The Brougham families all originated in Cumberland and Westmoreland up near the Scottish border where there is on old estate named, what else, Brougham Hall. This property represented the “landed” part of “landed gentry”, the place and the name identical going back centuries. My 6th great grandfather inherited Brougham Hall and then it passed into another line of succession.
Okay, yeah, way long ago, but still. Fair to say we are distantly related to this place.
Today, the recovering wreck of Brougham Hall shelters a cafe and eleven small businesses, under restoration since 1986, now run by the Brougham Hall Charitable Trust. Good to see the old family place is still useful and being Grade II* listed, publicly protected, in other words.
It had been in a state of ruin since 1934 when cousin Victor Henry Peter Brougham, the fourth Baron Brougham and Vaux, sold the place to cover gambling debits and the buyer defenestrated the place. Interesting character, cousin Victor. He first sold the furniture, then the property then he or one of his wives sold the family books and papers in 1939. In 1953, Lord Brougham was declared bankrupt after having spent more than £125,000 on gambling, failed stock market speculation and a failed attempt to become a farmer.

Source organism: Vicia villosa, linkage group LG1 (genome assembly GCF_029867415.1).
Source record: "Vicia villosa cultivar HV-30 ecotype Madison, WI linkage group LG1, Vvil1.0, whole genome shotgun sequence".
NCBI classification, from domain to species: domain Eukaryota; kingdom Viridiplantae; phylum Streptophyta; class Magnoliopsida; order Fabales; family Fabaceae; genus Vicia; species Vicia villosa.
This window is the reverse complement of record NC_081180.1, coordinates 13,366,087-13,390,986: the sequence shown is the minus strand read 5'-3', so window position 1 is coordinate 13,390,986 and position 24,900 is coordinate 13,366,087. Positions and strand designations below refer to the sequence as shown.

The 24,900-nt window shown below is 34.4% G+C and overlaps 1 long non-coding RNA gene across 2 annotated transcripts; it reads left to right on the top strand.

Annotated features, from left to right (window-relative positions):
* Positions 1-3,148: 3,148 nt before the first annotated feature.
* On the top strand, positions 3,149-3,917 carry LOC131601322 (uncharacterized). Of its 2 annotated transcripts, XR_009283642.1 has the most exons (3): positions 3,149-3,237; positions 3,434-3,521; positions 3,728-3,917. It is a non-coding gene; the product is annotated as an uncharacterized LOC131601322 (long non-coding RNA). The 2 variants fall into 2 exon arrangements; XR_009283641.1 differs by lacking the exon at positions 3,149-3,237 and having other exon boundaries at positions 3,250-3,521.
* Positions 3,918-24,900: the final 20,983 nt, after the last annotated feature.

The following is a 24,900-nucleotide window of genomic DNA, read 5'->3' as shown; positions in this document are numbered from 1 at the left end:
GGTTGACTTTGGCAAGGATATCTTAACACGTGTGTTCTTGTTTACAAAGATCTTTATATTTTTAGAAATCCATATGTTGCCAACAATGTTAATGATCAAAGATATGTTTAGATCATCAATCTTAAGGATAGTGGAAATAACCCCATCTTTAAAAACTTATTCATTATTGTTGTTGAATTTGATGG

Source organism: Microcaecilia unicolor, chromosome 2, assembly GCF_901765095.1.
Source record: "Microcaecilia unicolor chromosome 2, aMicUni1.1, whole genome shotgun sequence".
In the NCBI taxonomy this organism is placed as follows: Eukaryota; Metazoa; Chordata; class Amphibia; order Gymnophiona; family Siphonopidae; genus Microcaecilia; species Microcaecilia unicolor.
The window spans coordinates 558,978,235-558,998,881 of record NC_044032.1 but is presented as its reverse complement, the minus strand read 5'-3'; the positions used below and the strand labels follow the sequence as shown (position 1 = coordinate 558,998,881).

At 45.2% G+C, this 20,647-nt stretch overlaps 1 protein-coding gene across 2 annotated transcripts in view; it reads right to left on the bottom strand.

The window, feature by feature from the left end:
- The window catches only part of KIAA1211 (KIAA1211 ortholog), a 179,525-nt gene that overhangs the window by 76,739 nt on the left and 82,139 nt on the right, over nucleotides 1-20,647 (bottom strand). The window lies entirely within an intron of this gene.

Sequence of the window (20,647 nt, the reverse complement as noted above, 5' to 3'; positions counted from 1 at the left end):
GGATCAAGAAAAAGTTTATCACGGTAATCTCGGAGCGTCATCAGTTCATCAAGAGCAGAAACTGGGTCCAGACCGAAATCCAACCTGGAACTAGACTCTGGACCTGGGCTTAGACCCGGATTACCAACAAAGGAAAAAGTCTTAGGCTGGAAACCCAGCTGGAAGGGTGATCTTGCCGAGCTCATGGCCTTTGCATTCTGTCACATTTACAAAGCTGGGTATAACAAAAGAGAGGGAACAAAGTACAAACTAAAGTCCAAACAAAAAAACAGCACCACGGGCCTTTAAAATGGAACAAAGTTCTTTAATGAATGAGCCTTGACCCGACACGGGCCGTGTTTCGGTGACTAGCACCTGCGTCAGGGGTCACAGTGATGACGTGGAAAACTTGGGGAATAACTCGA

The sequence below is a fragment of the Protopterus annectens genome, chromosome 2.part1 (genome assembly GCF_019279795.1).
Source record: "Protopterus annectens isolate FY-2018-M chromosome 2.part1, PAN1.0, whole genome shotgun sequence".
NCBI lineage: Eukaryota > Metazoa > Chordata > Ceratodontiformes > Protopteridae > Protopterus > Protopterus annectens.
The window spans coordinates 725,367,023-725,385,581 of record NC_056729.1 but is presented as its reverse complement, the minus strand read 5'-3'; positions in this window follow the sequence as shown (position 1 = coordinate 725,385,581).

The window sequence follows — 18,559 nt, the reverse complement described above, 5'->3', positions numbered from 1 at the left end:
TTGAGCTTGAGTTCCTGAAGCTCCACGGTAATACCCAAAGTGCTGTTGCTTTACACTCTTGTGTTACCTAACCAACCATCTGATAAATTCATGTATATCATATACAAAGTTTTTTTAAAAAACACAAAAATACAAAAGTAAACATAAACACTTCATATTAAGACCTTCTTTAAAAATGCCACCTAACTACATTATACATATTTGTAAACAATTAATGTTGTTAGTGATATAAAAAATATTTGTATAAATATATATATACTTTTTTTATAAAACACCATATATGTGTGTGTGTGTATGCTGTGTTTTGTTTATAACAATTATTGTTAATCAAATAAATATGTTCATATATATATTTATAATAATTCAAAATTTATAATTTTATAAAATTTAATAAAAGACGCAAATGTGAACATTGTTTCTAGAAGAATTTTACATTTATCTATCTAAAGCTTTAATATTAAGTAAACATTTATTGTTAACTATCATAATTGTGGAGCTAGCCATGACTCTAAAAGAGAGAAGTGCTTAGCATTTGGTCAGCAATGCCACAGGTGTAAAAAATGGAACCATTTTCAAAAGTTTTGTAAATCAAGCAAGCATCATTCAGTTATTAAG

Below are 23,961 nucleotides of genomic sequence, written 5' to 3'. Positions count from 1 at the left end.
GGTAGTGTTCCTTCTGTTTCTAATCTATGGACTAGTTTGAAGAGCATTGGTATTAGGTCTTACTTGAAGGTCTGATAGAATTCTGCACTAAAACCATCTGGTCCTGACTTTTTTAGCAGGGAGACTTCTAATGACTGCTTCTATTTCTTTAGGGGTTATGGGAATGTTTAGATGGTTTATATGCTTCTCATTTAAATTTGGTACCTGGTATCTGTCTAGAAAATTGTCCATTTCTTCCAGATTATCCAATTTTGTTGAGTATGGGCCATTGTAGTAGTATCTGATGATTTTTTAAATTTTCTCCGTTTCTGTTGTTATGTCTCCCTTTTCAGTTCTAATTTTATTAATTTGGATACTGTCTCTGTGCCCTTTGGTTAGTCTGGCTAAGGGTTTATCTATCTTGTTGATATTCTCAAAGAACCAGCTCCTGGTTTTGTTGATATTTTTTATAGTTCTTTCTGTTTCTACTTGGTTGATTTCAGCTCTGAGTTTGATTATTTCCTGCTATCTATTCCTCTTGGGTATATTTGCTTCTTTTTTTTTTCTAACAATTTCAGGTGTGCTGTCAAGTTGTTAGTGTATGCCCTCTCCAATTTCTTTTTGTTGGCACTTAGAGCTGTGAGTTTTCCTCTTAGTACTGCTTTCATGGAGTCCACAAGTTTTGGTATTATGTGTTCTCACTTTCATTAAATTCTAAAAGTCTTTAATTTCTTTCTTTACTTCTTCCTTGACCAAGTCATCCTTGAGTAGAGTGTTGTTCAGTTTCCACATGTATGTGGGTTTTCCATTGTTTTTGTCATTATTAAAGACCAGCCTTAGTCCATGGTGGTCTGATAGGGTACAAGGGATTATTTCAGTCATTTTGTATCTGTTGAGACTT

Sorry, this is a terrible way to start, here at the end, with a ruined building and a wreck of a man. There’s certainly nothing to admire here and the bare facts lead me to both pity poor cousin Victor, obviously disturbed and out of control, and condemn the system that allowed him such a spectacular bad end, the aristocracy, hereditary peerage and all that represents, things that should be tucked away in a museum.
Best get this out on the table too, my Yankee Doodle point of view.
“A hereditary monarch is as absurd as a hereditary doctor or mathematician.”supposedly attributed to Thomas Paine but I can’t find the source
Sorry, this too is a rotten starting point. Really, who am I to criticize our cousins over there? This line of disagreement that got settled some time ago.
To be fair, it is much better to start at the beginning with the man who actually earned the peerage in the first place. It is also better because against my great prejudice, this distant cousin has my grudging respect in some respects and respect is a finer way to start.